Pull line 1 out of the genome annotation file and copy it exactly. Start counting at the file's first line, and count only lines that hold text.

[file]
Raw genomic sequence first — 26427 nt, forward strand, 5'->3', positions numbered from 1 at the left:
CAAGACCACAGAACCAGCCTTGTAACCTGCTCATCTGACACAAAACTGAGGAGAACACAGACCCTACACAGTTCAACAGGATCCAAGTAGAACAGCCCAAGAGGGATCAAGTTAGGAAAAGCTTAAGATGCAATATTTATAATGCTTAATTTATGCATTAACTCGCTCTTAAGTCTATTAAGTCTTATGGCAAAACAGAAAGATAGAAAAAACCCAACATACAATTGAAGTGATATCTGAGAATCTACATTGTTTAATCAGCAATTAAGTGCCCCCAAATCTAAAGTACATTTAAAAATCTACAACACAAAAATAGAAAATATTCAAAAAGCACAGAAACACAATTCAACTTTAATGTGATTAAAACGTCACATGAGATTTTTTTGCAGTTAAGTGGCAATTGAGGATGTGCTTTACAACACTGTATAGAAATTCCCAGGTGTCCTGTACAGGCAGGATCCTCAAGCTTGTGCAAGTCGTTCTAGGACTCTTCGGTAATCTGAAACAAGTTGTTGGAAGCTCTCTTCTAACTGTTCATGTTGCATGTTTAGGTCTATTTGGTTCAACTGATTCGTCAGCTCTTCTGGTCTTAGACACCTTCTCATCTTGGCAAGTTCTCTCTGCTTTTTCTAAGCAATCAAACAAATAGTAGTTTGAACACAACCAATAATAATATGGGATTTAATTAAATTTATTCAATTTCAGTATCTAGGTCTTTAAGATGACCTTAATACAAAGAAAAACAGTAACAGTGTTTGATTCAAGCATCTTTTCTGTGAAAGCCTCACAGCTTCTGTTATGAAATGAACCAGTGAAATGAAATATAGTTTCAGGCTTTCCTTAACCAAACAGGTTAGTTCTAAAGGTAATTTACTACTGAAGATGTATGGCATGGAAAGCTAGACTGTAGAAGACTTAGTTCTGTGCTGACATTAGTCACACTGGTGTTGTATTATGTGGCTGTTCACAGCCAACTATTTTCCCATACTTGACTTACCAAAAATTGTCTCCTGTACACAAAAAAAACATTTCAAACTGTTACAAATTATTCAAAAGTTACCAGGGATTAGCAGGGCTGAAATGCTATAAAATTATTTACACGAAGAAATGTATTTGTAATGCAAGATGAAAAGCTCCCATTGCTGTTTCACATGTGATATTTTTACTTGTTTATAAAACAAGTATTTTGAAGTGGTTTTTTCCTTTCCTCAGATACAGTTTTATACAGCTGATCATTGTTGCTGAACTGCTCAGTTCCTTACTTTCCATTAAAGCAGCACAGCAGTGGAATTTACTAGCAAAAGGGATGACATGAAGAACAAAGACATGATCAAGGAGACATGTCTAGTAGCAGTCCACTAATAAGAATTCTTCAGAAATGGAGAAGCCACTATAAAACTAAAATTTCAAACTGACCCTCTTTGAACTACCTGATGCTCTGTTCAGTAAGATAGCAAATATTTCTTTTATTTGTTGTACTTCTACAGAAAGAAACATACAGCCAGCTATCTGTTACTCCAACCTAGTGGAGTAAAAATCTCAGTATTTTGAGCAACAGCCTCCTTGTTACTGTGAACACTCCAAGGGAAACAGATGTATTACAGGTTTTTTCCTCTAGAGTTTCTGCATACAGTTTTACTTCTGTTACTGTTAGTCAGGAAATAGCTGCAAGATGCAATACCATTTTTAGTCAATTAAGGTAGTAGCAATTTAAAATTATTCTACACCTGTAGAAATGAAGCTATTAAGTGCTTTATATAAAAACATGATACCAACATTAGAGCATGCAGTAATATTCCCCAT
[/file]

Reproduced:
Raw genomic sequence first — 26427 nt, forward strand, 5'->3', positions numbered from 1 at the left: